Vermont Public Television's board of directors affirmed its support for board chairwoman Pam Mackenzie and vice chairman Rob Hofmann Wednesday after board member David Taplin called on the pair to resign.
The leadership discussion came after a board committee released the findings of an internal review of whether the station's volunteer leaders violated federal open meeting laws. The review was triggered by an anonymous letter sent to the Corporation for Public Broadcasting two months ago alleging that the board held at least 22 meetings in secret.
Board member Tom Pelletier, who helmed the internal review, said that while the board and its committees had occasionally met behind closed doors, it did so for legally permissible reasons — for instance, to discuss "confidential personnel matters."
"In short, none of the meetings were improperly closed to the public," Pelletier said.
Nevertheless, Pelletier said, the board "did not fully satisfy the procedural requirement" to inform the public after the fact that such meetings had taken place.
"Regrettably, this technical requirement was not fulfilled," he said.
After reviewing hundreds of documents and interviewing fellow board members, Pelletier's audit committee found that four of the 22 meetings mentioned in the anonymous letter "did not, in fact, take place or did not qualify as meetings under CPB's open meeting requirements — for example, due to lack of a quorum." The committee found that an additional eight undisclosed meetings did
take place, though he said all were "properly closed."
The audit committee's findings will not be the last word on the matter. The CPB inspector general's office has been conducting its own investigation; its findings will determine whether VPT gets fined for breaching federal rules.
After the board voted to accept Pelletier's report, Taplin raised concerns about the board's leadership. He recalled frustration expressed by VPT staff members at a board meeting earlier this month and calls by those employees for Mackenzie and Hofmann to resign.
"This board of directors should be doing everything we can to support the staff and help them do their jobs more effectively," he said. "It seems to me that, lately, we have not been doing that. We have become more focused on the violations of open meetings laws that have occurred in the last two years."
Taplin also expressed frustration that he and his colleagues were not immediately notified when board member Jim Wyant resigned his position last November.
"This information was kept from half the board for over six weeks until January 8 of this year. I really find this inexcusable and I still have not received a clear explanation as to why this was done," he said. "PBS is the nation's most trusted institution, but we've lost the support of several longtime viewers and members. And a lot of the emails and phone messages to VPT related to these open meeting violations have called for the board of directors' leadership to resign. At this point I believe that's the right course of action to help put this controversy behind us."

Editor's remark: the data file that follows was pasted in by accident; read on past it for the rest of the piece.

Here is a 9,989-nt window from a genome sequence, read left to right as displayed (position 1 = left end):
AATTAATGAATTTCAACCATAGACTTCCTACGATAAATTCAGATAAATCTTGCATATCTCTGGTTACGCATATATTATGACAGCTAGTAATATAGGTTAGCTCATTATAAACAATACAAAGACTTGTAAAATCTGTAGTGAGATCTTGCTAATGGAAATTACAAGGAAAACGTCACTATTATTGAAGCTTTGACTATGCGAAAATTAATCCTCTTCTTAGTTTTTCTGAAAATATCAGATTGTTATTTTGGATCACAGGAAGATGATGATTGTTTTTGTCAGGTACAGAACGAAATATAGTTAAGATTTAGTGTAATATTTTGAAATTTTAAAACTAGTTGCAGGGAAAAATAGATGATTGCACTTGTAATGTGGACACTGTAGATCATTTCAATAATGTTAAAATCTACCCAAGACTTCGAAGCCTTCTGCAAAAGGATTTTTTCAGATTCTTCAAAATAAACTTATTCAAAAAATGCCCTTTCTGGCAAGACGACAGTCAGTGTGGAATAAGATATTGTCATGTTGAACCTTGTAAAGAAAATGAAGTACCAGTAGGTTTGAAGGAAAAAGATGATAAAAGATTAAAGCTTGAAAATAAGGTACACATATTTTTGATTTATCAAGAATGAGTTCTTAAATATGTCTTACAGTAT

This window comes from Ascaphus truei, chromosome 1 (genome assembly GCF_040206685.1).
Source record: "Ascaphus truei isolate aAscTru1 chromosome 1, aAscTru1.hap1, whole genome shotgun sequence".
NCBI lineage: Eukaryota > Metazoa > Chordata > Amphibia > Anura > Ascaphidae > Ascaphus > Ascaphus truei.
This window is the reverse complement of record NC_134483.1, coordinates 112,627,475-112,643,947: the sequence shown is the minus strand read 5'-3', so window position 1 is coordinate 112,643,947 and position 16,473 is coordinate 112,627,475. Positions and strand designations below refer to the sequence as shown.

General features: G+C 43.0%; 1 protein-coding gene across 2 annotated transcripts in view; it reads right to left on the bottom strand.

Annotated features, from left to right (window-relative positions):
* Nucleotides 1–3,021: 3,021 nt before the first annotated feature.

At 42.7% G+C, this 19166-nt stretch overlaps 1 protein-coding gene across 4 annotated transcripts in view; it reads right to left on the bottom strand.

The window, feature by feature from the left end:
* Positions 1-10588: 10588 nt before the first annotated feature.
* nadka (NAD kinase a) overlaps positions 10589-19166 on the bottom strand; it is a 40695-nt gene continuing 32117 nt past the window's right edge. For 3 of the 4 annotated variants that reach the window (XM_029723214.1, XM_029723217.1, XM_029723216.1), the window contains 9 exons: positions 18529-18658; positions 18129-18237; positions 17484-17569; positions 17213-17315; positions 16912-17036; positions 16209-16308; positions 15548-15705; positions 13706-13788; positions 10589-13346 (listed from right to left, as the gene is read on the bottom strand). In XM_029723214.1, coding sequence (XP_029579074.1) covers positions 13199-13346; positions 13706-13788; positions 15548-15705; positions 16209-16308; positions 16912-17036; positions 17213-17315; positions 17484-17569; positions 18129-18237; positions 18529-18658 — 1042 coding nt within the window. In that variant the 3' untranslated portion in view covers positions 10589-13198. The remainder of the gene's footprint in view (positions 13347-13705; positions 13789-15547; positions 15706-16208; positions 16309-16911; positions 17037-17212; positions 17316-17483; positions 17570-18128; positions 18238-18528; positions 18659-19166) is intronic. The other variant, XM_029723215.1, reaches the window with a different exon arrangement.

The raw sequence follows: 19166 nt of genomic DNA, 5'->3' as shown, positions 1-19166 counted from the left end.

But Tapin appeared to be the sole voice of dissent. Eight other board members spoke out in defense of Mackenzie's and Hofmann's leadership — and the recommendation did not come up for a vote.
"I disagree with you fully," former board chairman Brian Harwood said. "I find no reason for any resignations from anybody on the board. At all. And fully support not only what the audit committee has done, but what the board has done — and especially what the chair and the vice chair have done."
The two leaders in question also addressed Taplin's call.
Hofmann said he was "terribly disheartened" by the recent turmoil at VPT, saying, "It is not easy to sit here and have anonymous allegations and sniping and innuendo put out and have to be professional and not comment. It's incredibly frustrating."
"We didn't ask to deal with the issues that caused us to have to be in executive session. We dealt with them as professionally as we could as a volunteer community board trying to do the right thing for this station," he said. “If my colleagues on the board wanted me to resign, I'd do it right here and now. It’s an attractive proposition right now, to be honest with you. But I think it would only reward the less-than-righteous and less-than-well-meaning stuff that’s been put out there.”
Mackenzie, too, defended her tenure on the board, saying that it has been "extremely hard" to respect the confidentiality of those who have made complaints to the board and those who have been on the receiving end of such complaints.
“So I don't plan on resigning, because we've put a significant amount of hard work into this and I think we have lots of really good stuff to move forward with," she said.